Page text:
Iraq: Resource Base

As Iraq's political and security situation gradually becomes more stable and safer, the country's rich oil and gas resources will increasingly draw the attention of international oil companies. This article evaluates the geological inventory of Iraq's oil and gas fields, linking the progress and problems of the past to the prospects of the future.
This article appeared in Vol. 6, No. 3 - 2009


With an area of 438,317 km2, a population of 29 million, and a rich petroleum base, Iraq enjoys a remarkable power in the Middle East. Satellite image: NASA; Cartography: Rasoul Sorkhabi The Iraq Petroleum conference of September 2007 in Dubai and the Iraq Energy Expo & Conference of December 2008 in Baghdad were attended by many international oil companies.

In April 2009, the Iraqi Oil Minister Hussain Al-Shahristani announced in a press conference in Paris that he expected the international oil companies to invest $50 billion in Iraq's oil industry over the next five years. Finance and geopolitics are not, however, the only factors in the development of Iraq's petroleum. Geoscience and technology will play a significant role in assessing and developing these resources.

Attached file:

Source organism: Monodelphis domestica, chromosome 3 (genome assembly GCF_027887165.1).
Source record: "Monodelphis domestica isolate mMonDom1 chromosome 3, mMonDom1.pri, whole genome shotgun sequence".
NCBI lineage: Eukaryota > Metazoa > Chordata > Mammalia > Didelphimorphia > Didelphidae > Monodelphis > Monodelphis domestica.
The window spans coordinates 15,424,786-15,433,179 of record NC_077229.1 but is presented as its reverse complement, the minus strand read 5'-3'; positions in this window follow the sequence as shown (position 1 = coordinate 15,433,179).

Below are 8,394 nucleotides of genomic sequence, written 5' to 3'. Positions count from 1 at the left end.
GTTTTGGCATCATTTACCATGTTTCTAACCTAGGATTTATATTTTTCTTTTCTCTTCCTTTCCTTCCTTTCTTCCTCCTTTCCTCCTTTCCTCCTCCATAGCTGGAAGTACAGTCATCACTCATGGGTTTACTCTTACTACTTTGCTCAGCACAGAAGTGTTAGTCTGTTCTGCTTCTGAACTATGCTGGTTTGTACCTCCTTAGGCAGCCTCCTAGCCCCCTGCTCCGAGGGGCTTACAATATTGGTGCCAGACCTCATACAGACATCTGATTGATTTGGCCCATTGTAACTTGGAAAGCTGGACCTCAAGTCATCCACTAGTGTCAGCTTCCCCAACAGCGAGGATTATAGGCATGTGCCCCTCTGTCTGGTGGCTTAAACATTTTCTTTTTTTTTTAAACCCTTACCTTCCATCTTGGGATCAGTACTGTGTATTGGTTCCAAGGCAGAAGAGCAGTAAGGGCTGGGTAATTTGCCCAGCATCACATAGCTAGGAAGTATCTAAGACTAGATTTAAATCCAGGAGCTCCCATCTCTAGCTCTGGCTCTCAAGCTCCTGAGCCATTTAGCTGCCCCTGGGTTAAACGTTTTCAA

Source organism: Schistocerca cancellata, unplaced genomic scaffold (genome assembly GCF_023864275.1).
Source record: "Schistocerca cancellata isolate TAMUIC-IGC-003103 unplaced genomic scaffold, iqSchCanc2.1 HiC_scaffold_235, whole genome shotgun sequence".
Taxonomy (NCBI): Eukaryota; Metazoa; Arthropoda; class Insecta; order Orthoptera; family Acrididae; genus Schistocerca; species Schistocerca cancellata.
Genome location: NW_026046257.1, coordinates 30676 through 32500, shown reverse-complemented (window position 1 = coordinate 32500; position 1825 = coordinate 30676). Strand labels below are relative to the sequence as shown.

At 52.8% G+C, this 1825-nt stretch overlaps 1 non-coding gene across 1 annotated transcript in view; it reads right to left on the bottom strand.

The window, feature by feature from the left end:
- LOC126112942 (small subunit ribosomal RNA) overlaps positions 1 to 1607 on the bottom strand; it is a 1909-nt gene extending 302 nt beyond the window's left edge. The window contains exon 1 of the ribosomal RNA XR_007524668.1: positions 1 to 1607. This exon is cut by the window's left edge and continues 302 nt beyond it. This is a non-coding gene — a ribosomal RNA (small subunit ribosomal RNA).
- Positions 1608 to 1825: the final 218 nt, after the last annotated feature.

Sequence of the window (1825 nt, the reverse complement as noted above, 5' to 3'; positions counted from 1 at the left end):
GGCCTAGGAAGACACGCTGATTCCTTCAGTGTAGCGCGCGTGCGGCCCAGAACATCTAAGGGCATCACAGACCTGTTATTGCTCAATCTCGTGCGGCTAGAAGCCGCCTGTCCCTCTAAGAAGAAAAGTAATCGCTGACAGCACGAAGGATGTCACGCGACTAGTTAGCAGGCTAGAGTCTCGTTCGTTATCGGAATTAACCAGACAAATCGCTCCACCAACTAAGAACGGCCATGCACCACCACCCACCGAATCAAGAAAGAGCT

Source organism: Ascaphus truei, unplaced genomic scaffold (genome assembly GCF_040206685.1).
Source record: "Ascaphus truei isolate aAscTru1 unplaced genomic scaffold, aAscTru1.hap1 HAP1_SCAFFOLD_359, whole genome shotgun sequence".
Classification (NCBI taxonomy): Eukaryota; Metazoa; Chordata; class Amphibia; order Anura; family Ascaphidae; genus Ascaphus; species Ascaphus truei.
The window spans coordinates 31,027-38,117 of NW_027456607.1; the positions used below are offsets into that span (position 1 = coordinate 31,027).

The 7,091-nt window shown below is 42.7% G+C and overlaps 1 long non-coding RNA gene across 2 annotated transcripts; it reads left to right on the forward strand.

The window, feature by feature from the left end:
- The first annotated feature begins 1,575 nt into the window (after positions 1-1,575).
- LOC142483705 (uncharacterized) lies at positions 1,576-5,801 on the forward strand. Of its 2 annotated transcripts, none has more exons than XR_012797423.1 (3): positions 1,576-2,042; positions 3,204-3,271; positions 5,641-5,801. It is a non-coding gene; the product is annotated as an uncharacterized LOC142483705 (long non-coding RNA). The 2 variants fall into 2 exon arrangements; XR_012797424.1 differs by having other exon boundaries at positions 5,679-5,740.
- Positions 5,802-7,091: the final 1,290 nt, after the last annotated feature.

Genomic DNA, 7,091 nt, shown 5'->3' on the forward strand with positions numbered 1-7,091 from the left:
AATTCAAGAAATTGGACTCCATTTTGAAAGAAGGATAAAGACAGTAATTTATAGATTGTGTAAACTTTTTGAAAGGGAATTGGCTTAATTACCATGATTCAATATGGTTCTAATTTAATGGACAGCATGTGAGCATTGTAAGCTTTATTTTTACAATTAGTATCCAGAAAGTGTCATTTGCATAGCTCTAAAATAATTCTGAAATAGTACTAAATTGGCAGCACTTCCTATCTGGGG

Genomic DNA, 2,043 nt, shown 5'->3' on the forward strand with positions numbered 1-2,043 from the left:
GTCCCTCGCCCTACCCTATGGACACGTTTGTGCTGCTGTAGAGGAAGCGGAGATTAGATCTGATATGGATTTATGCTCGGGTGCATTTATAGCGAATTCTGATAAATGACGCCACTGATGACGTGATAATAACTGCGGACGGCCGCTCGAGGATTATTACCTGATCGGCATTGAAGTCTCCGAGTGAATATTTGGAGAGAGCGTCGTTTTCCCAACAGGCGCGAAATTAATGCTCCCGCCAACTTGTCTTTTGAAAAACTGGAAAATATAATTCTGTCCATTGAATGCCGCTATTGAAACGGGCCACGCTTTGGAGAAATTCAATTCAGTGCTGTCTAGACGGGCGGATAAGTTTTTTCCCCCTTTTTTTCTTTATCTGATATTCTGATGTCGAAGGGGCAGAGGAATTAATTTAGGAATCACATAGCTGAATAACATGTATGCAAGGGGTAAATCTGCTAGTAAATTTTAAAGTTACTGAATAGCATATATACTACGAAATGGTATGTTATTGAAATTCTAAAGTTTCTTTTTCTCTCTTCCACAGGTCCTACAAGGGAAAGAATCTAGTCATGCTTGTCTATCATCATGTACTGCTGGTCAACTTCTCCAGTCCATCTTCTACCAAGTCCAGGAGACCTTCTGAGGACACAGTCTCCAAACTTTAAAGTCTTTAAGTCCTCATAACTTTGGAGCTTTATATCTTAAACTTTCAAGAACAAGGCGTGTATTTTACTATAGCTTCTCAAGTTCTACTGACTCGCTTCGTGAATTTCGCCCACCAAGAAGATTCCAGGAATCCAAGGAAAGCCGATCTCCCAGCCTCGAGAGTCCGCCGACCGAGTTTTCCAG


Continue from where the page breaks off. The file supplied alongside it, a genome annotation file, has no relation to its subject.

"Tectonics Rules"

Iraq's geology is largely a product of three tectonic phases or regimes: 

  1. the Arabian craton;
  2. the Tethys ocean; and
  3. the Zagros-Bitlis orogeny.

Iraq is part of the Arabian plate, a Precambrian shield consolidated and deformed during the so-called "Pan African" orogeny" (700-550 Ma). Throughout the Paleozoic and Mesozoic, sediments of the Tethyan oceans (the Cambrian-Carboniferous Proto-Tethys, the Ordovician-Jurassic Paleo-Tethys and the Permian-Eocene Neo-Tethys) were deposited on the passive margin of the Arabian craton deepening toward Paleo-Asia. Tethys was not a single ocean but a series of at least three major oceans which opened and closed successively as continental fragments were separated from Gondwana margin and accreted to Asia. This long and thick sedimentary record was controlled by both sea-level changes (in response global climate changes) and tectonic events, mainly the extensional opening and collisional closing of the Tethyan oceans. Finally, as Neo-Tethys was subducted beneath the Iranian and Anatolian margins of the Asian plate, the Arabian continental collision produced the Zagros Mountains in southwest Iran and the Bitlis-Poturge Mountains in southeastern Turkey.